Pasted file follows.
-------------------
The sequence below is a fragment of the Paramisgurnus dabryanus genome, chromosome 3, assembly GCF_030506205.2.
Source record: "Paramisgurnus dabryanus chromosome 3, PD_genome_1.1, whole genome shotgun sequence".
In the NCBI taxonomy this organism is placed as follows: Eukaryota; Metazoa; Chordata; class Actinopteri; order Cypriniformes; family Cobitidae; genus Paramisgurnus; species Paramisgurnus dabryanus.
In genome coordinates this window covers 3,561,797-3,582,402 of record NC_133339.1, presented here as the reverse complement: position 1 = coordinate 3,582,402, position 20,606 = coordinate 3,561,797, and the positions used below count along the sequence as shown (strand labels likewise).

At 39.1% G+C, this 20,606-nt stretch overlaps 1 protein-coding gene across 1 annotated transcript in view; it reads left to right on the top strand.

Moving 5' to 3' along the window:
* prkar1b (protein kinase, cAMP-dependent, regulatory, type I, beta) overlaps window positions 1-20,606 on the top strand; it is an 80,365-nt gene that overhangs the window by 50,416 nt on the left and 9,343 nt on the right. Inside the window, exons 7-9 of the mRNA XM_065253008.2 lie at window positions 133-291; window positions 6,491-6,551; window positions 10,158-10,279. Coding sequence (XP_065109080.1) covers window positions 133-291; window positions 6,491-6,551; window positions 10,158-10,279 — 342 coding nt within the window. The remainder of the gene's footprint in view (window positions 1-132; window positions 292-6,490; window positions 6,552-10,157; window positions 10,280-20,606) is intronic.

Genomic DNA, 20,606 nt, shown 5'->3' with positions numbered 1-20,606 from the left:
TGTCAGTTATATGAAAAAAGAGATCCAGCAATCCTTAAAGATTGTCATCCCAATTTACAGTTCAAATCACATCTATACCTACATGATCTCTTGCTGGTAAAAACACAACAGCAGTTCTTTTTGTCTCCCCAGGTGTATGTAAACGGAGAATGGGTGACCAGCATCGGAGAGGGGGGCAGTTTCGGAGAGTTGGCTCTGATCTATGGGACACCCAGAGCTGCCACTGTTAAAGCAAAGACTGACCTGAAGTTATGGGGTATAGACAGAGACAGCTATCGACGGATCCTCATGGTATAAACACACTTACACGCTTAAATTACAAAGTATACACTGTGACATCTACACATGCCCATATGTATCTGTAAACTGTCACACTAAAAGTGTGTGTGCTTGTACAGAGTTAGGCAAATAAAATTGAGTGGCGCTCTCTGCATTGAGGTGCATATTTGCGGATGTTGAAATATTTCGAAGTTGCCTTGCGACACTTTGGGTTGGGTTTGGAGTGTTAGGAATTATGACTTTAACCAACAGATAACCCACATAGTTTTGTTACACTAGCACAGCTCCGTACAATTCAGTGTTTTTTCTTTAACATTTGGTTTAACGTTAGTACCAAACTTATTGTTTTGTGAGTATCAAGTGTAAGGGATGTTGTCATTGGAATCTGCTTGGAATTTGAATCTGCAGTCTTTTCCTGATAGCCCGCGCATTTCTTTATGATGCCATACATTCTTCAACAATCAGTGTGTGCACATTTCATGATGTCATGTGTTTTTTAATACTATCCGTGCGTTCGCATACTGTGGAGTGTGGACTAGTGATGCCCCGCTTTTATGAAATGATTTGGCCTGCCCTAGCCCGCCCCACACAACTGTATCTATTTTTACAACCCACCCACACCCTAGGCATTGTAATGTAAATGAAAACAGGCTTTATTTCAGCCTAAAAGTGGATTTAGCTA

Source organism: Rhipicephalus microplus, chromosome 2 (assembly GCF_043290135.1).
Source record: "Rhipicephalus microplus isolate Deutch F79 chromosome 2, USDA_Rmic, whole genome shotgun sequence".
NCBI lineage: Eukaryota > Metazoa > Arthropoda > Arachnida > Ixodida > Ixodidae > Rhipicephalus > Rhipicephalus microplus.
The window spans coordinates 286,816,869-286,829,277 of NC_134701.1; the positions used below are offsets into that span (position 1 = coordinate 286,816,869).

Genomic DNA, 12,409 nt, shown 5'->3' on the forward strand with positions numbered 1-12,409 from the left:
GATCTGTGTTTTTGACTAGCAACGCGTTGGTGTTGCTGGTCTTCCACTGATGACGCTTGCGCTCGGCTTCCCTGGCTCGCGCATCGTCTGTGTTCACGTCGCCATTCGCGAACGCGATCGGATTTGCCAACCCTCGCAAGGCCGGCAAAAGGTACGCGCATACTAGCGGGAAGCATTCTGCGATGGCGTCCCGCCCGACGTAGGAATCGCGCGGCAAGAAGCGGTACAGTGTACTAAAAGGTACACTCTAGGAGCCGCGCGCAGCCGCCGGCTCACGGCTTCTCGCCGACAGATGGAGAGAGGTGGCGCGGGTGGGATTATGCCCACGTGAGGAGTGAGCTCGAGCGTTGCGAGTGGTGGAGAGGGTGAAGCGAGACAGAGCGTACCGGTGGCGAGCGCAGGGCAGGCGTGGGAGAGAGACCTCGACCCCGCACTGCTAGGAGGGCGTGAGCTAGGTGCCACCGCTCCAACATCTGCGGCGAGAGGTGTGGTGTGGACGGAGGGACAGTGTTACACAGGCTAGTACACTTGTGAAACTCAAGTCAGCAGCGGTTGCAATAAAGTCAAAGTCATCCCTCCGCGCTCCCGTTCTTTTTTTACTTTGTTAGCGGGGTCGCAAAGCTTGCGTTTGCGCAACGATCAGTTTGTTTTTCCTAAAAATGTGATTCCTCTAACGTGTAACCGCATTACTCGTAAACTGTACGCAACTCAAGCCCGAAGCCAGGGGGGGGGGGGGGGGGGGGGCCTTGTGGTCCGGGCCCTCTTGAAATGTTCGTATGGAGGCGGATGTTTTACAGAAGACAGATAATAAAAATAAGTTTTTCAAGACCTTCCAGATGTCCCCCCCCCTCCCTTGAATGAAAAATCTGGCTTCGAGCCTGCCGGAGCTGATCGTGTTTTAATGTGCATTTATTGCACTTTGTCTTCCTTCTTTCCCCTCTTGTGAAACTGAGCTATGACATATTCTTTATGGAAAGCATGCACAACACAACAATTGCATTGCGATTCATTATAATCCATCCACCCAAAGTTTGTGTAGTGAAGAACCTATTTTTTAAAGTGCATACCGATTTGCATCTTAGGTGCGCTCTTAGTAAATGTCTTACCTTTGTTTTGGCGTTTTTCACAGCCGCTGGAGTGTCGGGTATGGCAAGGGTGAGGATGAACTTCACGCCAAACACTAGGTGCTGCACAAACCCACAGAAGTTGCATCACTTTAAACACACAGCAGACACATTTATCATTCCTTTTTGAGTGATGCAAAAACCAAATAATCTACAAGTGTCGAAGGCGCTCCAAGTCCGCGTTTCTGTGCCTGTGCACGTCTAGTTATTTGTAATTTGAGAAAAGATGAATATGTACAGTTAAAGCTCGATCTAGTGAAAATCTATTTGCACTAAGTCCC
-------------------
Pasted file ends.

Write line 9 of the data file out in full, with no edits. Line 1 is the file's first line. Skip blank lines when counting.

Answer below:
TGTCAGTTATATGAAAAAAGAGATCCAGCAATCCTTAAAGATTGTCATCCCAATTTACAGTTCAAATCACATCTATACCTACATGATCTCTTGCTGGTAAAAACACAACAGCAGTTCTTTTTGTCTCCCCAGGTGTATGTAAACGGAGAATGGGTGACCAGCATCGGAGAGGGGGGCAGTTTCGGAGAGTTGGCTCTGATCTATGGGACACCCAGAGCTGCCACTGTTAAAGCAAAGACTGACCTGAAGTTATGGGGTATAGACAGAGACAGCTATCGACGGATCCTCATGGTATAAACACACTTACACGCTTAAATTACAAAGTATACACTGTGACATCTACACATGCCCATATGTATCTGTAAACTGTCACACTAAAAGTGTGTGTGCTTGTACAGAGTTAGGCAAATAAAATTGAGTGGCGCTCTCTGCATTGAGGTGCATATTTGCGGATGTTGAAATATTTCGAAGTTGCCTTGCGACACTTTGGGTTGGGTTTGGAGTGTTAGGAATTATGACTTTAACCAACAGATAACCCACATAGTTTTGTTACACTAGCACAGCTCCGTACAATTCAGTGTTTTTTCTTTAACATTTGGTTTAACGTTAGTACCAAACTTATTGTTTTGTGAGTATCAAGTGTAAGGGATGTTGTCATTGGAATCTGCTTGGAATTTGAATCTGCAGTCTTTTCCTGATAGCCCGCGCATTTCTTTATGATGCCATACATTCTTCAACAATCAGTGTGTGCACATTTCATGATGTCATGTGTTTTTTAATACTATCCGTGCGTTCGCATACTGTGGAGTGTGGACTAGTGATGCCCCGCTTTTATGAAATGATTTGGCCTGCCCTAGCCCGCCCCACACAACTGTATCTATTTTTACAACCCACCCACACCCTAGGCATTGTAATGTAAATGAAAACAGGCTTTATTTCAGCCTAAAAGTGGATTTAGCTA